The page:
Wednesday, May 27, 2020

My Top 100 Movies: 51-61

My Top Movie List – Day 4.  Here are the films from 51-60.

51. Treasure of the Sierra Madre:  A down and out American played by Humphrey Bogart joins two other desperate Americans  in a search for Mexican gold in the Sierra Madre mountains. They  end up fighting Mexican bandidos, the Federales and each other.  John Huston directs.  “We don’t need no badges”

52. Star Wars:  George Lucas’ space opera exploded into movie legend. Luke, Leah, Hans, Chewy, Obi-Wan and of course Darth Vader. Forty-five years later, the franchise is still going strong. “Luke, I am your father.”

53. . American Graffiti: A decade after the fifties died, this film captured the essence of an era through a single night of cruising, gangs, drag racing and rock ‘n roll. Ron Howard, Richard Dreyfus, Harrison Ford and Wolfman Jack. “Where were you in 1962.”

54. Eternal Sunshine of the Spotless Mind:  Some love is eternal, even in a world where memories of affairs gone bad can be erased.  The movie effectively uses time skipping, drawing the audience in to the love affair and breakup of Kate Winslet and Jim Carey, in his in finest movie role.  “How happy is the blameless vestal's lot? The world forgetting, by the world forgot: Eternal sunshine of the spotless mind! Each prayer accepted, and each wish resigned.”

55. Modern Times / City Lights:  No list of best movies is complete without a nod to Charlie Chaplain and the Little Tramp. These two are Chaplain’s best.

56. King Kong:  Only five years after the first talkie, and three years after the Empire State Building was completed, Merian Cooper brought to the screen the king of all monster stories. Nearly 90 years, two remakes and countless imitations, this 1933 film remains unequaled. Fay Wray remains timeless. “’Twas beauty that killed the beast.”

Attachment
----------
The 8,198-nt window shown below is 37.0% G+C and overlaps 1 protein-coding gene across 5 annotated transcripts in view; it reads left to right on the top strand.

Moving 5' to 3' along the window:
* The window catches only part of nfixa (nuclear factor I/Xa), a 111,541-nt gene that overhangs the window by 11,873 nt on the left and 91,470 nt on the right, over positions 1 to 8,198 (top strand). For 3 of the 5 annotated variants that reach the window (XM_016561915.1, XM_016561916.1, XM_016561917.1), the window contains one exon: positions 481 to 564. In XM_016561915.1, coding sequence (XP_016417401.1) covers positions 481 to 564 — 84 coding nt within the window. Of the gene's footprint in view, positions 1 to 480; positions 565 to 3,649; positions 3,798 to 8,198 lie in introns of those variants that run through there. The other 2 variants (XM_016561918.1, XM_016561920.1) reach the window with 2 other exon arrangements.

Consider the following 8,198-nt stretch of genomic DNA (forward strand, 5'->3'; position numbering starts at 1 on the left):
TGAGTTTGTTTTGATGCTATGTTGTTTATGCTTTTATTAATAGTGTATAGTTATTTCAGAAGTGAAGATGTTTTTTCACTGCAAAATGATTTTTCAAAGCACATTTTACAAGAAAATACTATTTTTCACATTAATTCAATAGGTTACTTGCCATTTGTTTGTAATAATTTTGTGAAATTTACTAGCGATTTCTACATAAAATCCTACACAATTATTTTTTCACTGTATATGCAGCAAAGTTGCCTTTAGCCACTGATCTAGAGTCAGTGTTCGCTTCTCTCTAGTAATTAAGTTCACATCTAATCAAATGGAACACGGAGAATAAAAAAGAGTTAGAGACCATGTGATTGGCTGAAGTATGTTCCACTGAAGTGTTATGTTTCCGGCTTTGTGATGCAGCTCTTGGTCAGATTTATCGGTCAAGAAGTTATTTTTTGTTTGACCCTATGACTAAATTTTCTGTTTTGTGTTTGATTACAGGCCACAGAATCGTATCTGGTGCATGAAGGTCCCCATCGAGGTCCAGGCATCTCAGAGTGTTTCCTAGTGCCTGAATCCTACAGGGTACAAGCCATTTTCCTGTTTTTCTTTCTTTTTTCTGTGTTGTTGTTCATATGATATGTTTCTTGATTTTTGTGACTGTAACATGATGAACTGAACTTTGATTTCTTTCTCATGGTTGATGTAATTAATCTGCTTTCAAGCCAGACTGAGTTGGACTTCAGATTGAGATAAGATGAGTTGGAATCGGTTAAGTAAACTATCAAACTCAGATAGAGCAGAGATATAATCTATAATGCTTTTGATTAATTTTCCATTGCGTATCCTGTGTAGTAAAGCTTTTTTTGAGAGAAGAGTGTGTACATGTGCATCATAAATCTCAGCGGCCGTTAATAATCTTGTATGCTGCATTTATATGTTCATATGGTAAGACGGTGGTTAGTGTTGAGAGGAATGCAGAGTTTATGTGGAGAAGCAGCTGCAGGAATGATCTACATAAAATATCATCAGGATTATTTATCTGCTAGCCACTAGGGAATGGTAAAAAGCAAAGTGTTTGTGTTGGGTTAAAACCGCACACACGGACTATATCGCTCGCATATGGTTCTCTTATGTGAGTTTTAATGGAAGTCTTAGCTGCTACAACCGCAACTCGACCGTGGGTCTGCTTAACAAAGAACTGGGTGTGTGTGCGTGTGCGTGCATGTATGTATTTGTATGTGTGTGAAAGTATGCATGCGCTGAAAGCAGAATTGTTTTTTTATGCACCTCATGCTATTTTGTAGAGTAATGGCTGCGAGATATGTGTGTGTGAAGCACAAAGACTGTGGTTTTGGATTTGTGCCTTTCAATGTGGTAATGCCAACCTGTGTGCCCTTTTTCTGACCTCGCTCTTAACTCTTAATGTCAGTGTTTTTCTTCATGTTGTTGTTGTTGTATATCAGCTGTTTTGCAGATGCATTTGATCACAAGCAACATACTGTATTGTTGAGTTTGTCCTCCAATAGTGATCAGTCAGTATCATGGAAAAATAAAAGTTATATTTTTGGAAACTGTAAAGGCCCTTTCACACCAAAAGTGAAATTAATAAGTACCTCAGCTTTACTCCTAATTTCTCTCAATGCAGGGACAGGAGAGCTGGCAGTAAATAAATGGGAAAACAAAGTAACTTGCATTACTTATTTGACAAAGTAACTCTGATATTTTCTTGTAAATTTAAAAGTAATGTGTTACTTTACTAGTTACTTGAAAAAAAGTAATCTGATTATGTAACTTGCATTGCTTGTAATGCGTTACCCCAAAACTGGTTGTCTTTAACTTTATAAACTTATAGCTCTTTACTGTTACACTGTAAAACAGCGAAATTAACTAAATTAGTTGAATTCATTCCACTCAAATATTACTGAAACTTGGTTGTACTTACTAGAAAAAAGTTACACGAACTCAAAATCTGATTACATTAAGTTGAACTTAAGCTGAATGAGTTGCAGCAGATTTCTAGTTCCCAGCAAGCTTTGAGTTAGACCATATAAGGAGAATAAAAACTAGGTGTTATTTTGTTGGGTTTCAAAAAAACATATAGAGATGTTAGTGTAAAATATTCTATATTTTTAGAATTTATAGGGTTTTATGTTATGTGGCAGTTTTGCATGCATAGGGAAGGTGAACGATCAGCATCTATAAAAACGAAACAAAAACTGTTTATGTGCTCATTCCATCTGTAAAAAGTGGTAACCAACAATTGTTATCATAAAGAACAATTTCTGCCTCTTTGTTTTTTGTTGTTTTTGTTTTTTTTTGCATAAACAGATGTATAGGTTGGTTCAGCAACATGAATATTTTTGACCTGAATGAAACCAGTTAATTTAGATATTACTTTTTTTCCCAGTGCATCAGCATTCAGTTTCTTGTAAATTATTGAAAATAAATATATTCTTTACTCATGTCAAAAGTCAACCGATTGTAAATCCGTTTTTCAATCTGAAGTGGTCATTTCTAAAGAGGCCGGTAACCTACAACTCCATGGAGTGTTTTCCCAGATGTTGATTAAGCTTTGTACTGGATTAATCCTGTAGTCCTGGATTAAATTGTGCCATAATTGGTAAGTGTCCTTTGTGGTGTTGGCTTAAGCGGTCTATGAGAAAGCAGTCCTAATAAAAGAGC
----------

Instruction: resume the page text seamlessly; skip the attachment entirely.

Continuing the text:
55. The Last Picture Show:  When I first saw this stark black and white movie about people in a small Texas town that the world had passed by, I was a sophomore in college. I knew it was outstanding film making and great acting, but I didn’t really “get it.” Decades later, I sat down and watched the entire movie again – and I did get it.  Everything, from Ben Johnson’s Academy Award-winning performance as Sam the Lion to Cloris Leachman’s haunting portrayal as a sad, lonely coach’s wife. From the pool party to the pool hall, every line and every frame of this movie is a gem.

58. Atonement: A glimpse of  love by a precocious young girl who tells her elders about what she thought was an assault, turns the world of everyone involved upside down. Decades later, when the little girl is a successful writer, she is interviewed about her latest book, written as atonement for her sins.  

59. Das Boot:  German movie about a U-Boat crew during WW II. The movie captures the tensions and claustrophobic conditions of a crew serving on a German U-Boat. One of the most remarkable movies about men at war ever made.

60. From Here to Eternity:  Based on Norman Mailer’s best-seller, this movie deals with romance, bullying, prejudice, hubris and hatred on an Army base in Hawaii leading up to the attack on Pearl Harbor. Montgomery Cliff is outstanding as the championship boxer who won’t fight. The love scene with waves crashing over Burt Lancaster and Deborah Kerr remains among the most sensual in all  of film.

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